CVPR Paper Highlight: Building 3D-aware AI from 2D image data

Shijie Zhou, a PhD student advised by Prof. Achuta Kadambi at UCLA Henry Samueli School of Engineering, has received the Highlight Paper award for the paper titled “Feature 3DGS: Supercharging 3D Gaussian Splatting to Enable Distilled Feature Fields.” The award was received at the IEEE Computer Vision and Pattern Recognition (CVPR), which will take place in Seattle, Washington, in June 2024. CVPR is a top research venue in AI with an impact factor comparable to Nature, Science, and New England Journal of Medicine. Being further recognized as one of the Highlight papers of CVPR is therefore a notable honor for the research team.

“This research paper addresses a long standing puzzle in computer vision: namely the input data for vision are 2-dimensional (2D) photographs but the inferences we want to make about the world are 3-dimensional, like “where is an object located?” or “what path should a robot traverse?”. Therefore, while AI models built on 2D photos have powerful capabilities, it would be possible to unlock more capabilities if these models were to become increasingly aware of the 3-dimensional (3D) world. Example use cases that can benefit robot navigation, autonomous driving, robotic surgery on 3-dimensional biological organs, and many more.” says Zhou, the first author of the paper.

Unfortunately, when AI models are trained on 2D data, obtaining 3D awareness is not straightforward: an algorithm can be developed to “lift” the 2D feature representation to 3D feature representations, but this is an underdetermined inverse problem that is also compute constrained. To solve this problem, the paper renders the possible 3D light paths using a Gaussian radiance field representation, which constrains the 3D representation to a parametric representation. In contrast to a neural network, such an approach is faster, but has a drawback in rendering high-dimensional feature embedding. This is due to inconsistencies in spatial resolution and feature channels compared to RGB images. The paper introduces a further key contribution — a Parallel N-dimensional Gaussian Rasterizer — to motivate solutions for algorithmic speed and quality. 

“3D datasets are comparably rare, requiring specialized sensing hardware. At the moment, and for the foreseeable future, the largest scale computer vision datasets are made of 2D images and videos. So there is a need for algorithmic methods that can extract 3D awareness from 2D input data. It’s hard to achieve because 3D cues are only partially present in 2D photos, but it makes for an exciting research problem, with practical impact”, says Achuta Kadambi, an Assistant Professor at UCLA in Electrical Engineering and Computer Science, and a senior author of the paper.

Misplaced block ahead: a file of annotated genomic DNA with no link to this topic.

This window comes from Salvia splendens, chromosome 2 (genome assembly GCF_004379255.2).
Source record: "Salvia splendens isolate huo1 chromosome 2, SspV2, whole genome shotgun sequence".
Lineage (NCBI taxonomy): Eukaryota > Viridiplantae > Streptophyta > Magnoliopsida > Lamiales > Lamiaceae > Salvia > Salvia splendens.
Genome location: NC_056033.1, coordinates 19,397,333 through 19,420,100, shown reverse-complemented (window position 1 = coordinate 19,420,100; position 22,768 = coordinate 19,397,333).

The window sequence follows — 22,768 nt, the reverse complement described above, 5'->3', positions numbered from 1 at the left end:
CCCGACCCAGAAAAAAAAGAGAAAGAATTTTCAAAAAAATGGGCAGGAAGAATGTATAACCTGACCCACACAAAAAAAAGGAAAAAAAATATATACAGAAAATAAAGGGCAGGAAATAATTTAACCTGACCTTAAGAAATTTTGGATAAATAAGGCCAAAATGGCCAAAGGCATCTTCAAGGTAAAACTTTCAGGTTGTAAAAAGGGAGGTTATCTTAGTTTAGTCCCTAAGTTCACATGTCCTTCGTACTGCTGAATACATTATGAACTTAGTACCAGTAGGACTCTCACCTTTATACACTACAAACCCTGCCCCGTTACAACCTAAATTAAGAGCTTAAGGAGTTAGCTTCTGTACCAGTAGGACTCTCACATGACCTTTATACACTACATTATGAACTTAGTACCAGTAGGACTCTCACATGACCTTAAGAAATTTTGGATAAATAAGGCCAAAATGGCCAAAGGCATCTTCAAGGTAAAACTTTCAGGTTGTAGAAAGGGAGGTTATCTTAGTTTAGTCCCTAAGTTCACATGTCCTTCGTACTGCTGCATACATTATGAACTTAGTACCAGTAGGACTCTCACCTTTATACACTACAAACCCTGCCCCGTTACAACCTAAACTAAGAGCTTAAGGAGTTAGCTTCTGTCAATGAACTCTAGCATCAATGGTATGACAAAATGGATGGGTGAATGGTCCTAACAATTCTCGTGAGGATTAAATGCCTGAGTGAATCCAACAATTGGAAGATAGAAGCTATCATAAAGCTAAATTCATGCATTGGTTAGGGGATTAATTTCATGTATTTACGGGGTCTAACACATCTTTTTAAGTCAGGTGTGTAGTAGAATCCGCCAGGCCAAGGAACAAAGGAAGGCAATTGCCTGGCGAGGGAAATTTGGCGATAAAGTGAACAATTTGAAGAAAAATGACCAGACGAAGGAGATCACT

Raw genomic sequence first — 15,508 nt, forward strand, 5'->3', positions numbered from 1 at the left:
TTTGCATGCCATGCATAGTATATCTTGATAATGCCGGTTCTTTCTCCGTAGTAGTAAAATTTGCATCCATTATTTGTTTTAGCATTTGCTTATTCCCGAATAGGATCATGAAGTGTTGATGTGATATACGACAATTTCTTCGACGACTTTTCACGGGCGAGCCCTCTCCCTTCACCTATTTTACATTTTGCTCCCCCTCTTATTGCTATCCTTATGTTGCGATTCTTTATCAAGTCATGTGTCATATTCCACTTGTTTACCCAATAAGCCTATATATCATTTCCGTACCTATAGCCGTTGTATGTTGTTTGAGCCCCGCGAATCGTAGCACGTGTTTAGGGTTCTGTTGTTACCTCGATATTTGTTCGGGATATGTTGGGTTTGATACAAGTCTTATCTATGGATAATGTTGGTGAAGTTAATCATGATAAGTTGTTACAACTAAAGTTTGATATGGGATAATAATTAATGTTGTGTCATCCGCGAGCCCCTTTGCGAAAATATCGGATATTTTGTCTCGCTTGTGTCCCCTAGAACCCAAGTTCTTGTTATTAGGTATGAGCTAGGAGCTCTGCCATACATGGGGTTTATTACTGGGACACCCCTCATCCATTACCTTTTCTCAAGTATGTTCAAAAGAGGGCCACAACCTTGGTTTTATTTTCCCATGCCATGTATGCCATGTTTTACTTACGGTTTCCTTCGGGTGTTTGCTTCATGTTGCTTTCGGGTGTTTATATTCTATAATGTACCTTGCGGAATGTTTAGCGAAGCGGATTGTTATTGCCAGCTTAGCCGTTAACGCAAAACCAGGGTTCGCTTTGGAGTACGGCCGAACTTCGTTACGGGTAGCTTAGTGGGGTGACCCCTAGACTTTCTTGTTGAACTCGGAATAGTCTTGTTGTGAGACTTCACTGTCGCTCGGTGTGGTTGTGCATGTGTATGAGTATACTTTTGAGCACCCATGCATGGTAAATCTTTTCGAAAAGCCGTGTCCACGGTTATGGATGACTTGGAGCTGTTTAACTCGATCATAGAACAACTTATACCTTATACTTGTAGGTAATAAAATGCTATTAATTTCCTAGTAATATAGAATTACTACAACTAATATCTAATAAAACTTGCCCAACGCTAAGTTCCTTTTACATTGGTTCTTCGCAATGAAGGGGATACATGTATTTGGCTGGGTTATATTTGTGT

“Distilling 2D Foundation Models into 3D scene representations is an exciting avenue towards 3D scene understanding”, says Vincent Sitzmann, an Assistant Professor at MIT of Electrical Engineering and Computer Science, who was not involved in the research. “This paper takes a great step towards accelerating feature fields dramatically via Gaussian Splatting, unlocking feature fields across many applications which previously would have been intractable”. Sitzmann further notes that new applications could include those “ranging from 3D editing in computer graphics to robotic manipulation.”

Currently, the paper demonstrates results on a smaller set of applications in computer vision that include 3D semantic scene understanding, language-guided scene editing, and promptable segmentation in 3D scenes. All tasks were completed at ultra-fast inference speeds with results that outperform previous baselines in speed (2.7x faster feature rendering) and performance (23% improvement on a range of downstream tasks). These results are a significant step for “the foundations for general-purpose AI modeling and contributions to the sciences of computer vision and AI/ML,” says Suya You, a senior researcher of DEVCOM Army Research Laboratory (ARL), and a senior author of the Paper, adding that he is “proud of being part of the research team working with such talented students and faculty” on the work. The work was done in collaboration between the Visual Machines Group at UCLA (VMG) led by Prof. Kadambi, an Army Research Lab (ARL) team led by Dr. Suya You, and the Visual Informatics Group at UT Austin (VITA) led by Prof. Atlas Wang. Project details are available at along with downloadable code and it will be presented as a Highlight Paper this summer at CVPR.